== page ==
Yes, the bulk of the Templars were laymen. Pope Innocent II's bull of 29 March 1139, 'Omne datum optimum', allowed the Templars to have their own priests. However, the priests did not fight: their function was to pray and perform other priestly duties. The Templars were not canons, because canons were priests.

While canon law did forbid priests to shed blood, priests were frequently involved in violence. Contemporary commentators remarked on (and complained about) the fact that many priests joined the crusades, including monks. Of course this was a different matter from a religious order whose function was to fight. Although the Order of the Temple was the first such order to receive official Church approval, others followed. The fighting members of such orders were never priests.

Despite Bernard of Clairvaux's rhetoric in his De laude novae militiae, the Templars were not, strictly speaking, monks because they were not tied to one location and they did not live in enclosed houses. Likewise, the Augustinian and Premonstratensian canons were not monks – they could travel around, performing priestly duties -- and the later orders of friars were not monks. They were religiosi, religious men, men who had taken religious vows as part of a religious order.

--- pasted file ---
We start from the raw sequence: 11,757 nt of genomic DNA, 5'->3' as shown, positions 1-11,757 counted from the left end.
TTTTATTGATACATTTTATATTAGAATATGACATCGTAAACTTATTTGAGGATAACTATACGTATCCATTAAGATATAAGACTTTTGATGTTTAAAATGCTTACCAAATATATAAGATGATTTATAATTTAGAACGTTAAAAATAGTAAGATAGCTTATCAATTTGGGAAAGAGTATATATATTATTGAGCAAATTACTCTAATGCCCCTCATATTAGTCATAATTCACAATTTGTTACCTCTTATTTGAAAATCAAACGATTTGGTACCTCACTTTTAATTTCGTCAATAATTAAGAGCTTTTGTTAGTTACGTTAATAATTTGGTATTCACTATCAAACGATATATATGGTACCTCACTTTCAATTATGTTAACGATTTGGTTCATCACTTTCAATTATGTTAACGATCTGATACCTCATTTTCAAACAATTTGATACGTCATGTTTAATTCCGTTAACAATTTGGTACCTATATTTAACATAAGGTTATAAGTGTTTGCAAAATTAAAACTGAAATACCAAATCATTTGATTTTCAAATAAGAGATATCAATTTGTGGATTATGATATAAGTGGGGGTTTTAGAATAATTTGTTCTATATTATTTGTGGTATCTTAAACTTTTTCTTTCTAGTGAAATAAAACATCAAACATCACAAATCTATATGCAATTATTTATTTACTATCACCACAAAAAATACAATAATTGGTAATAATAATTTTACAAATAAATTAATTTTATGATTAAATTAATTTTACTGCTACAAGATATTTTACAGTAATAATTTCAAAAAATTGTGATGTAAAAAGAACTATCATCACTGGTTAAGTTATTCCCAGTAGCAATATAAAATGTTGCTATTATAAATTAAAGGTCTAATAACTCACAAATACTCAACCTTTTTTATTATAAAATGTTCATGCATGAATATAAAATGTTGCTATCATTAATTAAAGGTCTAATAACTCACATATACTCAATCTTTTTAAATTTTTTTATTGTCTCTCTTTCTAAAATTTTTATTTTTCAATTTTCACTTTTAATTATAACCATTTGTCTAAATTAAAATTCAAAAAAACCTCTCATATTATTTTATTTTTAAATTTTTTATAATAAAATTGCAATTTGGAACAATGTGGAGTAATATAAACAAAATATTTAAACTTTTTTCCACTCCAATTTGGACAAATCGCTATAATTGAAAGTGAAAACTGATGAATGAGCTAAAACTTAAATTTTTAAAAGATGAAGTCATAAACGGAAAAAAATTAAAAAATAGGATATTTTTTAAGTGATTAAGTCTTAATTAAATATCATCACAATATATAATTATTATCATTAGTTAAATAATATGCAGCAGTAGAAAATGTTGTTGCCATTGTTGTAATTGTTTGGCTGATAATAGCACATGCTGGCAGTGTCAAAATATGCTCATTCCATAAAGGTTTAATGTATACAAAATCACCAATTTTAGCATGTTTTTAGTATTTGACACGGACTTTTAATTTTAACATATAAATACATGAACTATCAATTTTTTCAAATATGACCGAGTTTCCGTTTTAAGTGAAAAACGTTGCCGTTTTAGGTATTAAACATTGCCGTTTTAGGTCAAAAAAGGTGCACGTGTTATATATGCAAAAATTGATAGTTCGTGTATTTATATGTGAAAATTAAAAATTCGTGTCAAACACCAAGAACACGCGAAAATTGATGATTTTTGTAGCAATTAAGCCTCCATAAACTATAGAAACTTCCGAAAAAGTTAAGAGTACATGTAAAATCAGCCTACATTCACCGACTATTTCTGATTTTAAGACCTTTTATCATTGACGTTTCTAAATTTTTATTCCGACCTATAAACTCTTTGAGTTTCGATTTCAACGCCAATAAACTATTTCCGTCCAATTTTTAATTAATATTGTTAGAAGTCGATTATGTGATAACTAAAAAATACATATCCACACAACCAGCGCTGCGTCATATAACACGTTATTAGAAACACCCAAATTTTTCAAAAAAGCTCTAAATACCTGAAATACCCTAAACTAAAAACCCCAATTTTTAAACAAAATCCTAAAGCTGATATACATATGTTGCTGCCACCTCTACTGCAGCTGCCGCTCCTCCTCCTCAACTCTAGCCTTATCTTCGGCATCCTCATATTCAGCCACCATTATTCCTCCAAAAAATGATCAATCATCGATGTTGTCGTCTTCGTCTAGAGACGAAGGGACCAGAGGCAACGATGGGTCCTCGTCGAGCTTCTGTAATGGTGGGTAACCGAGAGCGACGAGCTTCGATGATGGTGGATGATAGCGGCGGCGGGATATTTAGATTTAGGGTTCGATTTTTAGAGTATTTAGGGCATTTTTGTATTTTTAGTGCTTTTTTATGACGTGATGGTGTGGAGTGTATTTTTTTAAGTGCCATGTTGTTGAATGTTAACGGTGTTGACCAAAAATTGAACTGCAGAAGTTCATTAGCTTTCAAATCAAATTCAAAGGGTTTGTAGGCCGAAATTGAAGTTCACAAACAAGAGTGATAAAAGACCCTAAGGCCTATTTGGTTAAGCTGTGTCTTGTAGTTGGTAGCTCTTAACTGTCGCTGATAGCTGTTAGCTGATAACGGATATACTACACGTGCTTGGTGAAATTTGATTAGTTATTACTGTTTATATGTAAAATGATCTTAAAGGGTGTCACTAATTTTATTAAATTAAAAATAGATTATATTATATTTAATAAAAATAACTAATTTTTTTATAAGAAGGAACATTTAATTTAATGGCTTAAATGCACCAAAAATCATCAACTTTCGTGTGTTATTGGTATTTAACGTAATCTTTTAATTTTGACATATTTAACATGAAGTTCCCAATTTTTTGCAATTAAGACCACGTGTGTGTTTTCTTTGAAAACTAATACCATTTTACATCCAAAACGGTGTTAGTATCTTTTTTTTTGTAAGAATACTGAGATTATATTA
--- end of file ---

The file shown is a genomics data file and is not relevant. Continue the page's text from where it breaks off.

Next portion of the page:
The concept of the military religious order is understandable if one considers the social context: lay piety (for example, as depicted in the Chanson de Roland), the growth of the knightly class and the development of the crusade idea. The development of the concept has been discussed by many historians – for example, Malcolm Barber at the beginning of his book The New Knighthood: A History of the Order of the Temple (Cambridge, 1994).

If it would be of any use, you are free to use the reading list and documentswhich I produced for my ownstudents.

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